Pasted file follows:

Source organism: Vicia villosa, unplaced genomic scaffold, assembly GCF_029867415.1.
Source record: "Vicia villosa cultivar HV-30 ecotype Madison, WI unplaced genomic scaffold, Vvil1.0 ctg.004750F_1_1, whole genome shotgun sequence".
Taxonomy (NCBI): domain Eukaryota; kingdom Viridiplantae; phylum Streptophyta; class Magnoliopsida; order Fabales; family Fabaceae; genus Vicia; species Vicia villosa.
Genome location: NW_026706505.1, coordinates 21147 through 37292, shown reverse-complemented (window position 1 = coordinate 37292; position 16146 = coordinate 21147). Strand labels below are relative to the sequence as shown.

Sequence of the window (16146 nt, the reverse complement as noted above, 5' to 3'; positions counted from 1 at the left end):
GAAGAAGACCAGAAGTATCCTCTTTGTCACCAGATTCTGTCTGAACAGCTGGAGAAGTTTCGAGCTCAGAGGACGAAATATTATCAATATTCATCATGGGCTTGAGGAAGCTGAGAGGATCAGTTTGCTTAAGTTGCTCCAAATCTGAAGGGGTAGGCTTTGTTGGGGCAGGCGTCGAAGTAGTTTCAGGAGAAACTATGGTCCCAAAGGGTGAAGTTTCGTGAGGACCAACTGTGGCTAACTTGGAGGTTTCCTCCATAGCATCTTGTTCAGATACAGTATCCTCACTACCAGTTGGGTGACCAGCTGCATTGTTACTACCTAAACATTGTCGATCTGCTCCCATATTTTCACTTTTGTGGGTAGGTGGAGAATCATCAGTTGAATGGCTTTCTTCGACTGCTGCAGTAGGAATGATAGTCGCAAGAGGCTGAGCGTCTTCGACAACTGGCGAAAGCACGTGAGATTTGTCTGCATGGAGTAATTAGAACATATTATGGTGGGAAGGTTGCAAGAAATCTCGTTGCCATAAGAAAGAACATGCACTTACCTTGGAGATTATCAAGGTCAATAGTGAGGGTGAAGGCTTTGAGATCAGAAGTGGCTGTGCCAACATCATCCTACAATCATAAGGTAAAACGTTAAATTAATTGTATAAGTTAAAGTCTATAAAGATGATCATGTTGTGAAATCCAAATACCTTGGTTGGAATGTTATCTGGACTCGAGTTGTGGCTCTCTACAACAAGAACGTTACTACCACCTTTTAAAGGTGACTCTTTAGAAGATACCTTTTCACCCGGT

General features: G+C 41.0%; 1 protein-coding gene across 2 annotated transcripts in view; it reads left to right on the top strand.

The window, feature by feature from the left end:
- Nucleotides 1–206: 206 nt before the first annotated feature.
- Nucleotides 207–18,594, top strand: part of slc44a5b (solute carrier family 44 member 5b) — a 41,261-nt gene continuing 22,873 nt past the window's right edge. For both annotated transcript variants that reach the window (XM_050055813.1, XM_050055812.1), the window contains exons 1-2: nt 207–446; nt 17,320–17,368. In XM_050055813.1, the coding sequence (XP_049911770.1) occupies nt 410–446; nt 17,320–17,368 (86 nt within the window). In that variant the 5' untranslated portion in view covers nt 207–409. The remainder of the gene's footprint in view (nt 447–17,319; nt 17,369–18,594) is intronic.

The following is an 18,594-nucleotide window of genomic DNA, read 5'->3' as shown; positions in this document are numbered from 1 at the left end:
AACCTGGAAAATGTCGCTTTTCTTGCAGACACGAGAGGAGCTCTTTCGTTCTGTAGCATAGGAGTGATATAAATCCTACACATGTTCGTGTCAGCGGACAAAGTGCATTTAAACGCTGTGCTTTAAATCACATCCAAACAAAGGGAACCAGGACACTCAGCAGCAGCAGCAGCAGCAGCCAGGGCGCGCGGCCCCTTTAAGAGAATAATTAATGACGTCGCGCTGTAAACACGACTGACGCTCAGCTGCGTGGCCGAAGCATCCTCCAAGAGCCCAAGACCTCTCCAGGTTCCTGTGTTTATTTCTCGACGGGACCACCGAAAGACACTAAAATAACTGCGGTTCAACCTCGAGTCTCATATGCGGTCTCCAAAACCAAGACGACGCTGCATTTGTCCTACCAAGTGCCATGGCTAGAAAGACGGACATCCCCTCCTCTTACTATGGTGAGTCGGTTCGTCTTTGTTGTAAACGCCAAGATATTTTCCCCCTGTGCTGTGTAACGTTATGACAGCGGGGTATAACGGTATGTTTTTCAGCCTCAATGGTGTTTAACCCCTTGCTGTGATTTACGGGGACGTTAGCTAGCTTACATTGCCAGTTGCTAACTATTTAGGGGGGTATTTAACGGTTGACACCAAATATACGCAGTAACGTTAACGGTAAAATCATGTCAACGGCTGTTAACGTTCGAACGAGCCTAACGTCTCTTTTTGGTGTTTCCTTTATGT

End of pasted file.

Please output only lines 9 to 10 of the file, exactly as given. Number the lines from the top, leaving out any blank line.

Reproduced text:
- Nucleotides 1–206: 206 nt before the first annotated feature.
- Nucleotides 207–18,594, top strand: part of slc44a5b (solute carrier family 44 member 5b) — a 41,261-nt gene continuing 22,873 nt past the window's right edge. For both annotated transcript variants that reach the window (XM_050055813.1, XM_050055812.1), the window contains exons 1-2: nt 207–446; nt 17,320–17,368. In XM_050055813.1, the coding sequence (XP_049911770.1) occupies nt 410–446; nt 17,320–17,368 (86 nt within the window). In that variant the 5' untranslated portion in view covers nt 207–409. The remainder of the gene's footprint in view (nt 447–17,319; nt 17,369–18,594) is intronic.